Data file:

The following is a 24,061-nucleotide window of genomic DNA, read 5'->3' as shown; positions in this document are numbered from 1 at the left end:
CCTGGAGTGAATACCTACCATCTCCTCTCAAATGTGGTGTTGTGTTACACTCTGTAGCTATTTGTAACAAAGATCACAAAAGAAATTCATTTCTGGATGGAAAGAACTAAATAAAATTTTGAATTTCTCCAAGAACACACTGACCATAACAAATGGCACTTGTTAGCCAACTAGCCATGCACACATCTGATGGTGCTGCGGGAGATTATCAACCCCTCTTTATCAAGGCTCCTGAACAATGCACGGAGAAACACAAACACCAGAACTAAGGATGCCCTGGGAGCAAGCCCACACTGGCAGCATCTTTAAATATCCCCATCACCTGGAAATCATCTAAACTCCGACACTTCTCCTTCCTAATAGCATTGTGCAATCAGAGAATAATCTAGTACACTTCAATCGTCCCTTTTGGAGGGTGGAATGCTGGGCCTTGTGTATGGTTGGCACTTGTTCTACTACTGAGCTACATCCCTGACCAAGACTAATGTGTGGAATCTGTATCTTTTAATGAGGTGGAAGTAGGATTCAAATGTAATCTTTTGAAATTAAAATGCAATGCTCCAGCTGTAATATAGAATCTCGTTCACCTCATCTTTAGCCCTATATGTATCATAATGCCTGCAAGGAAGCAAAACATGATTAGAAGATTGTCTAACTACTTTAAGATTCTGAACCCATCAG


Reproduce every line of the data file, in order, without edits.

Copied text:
The following is a 24,061-nucleotide window of genomic DNA, read 5'->3' as shown; positions in this document are numbered from 1 at the left end:
CCTGGAGTGAATACCTACCATCTCCTCTCAAATGTGGTGTTGTGTTACACTCTGTAGCTATTTGTAACAAAGATCACAAAAGAAATTCATTTCTGGATGGAAAGAACTAAATAAAATTTTGAATTTCTCCAAGAACACACTGACCATAACAAATGGCACTTGTTAGCCAACTAGCCATGCACACATCTGATGGTGCTGCGGGAGATTATCAACCCCTCTTTATCAAGGCTCCTGAACAATGCACGGAGAAACACAAACACCAGAACTAAGGATGCCCTGGGAGCAAGCCCACACTGGCAGCATCTTTAAATATCCCCATCACCTGGAAATCATCTAAACTCCGACACTTCTCCTTCCTAATAGCATTGTGCAATCAGAGAATAATCTAGTACACTTCAATCGTCCCTTTTGGAGGGTGGAATGCTGGGCCTTGTGTATGGTTGGCACTTGTTCTACTACTGAGCTACATCCCTGACCAAGACTAATGTGTGGAATCTGTATCTTTTAATGAGGTGGAAGTAGGATTCAAATGTAATCTTTTGAAATTAAAATGCAATGCTCCAGCTGTAATATAGAATCTCGTTCACCTCATCTTTAGCCCTATATGTATCATAATGCCTGCAAGGAAGCAAAACATGATTAGAAGATTGTCTAACTACTTTAAGATTCTGAACCCATCAG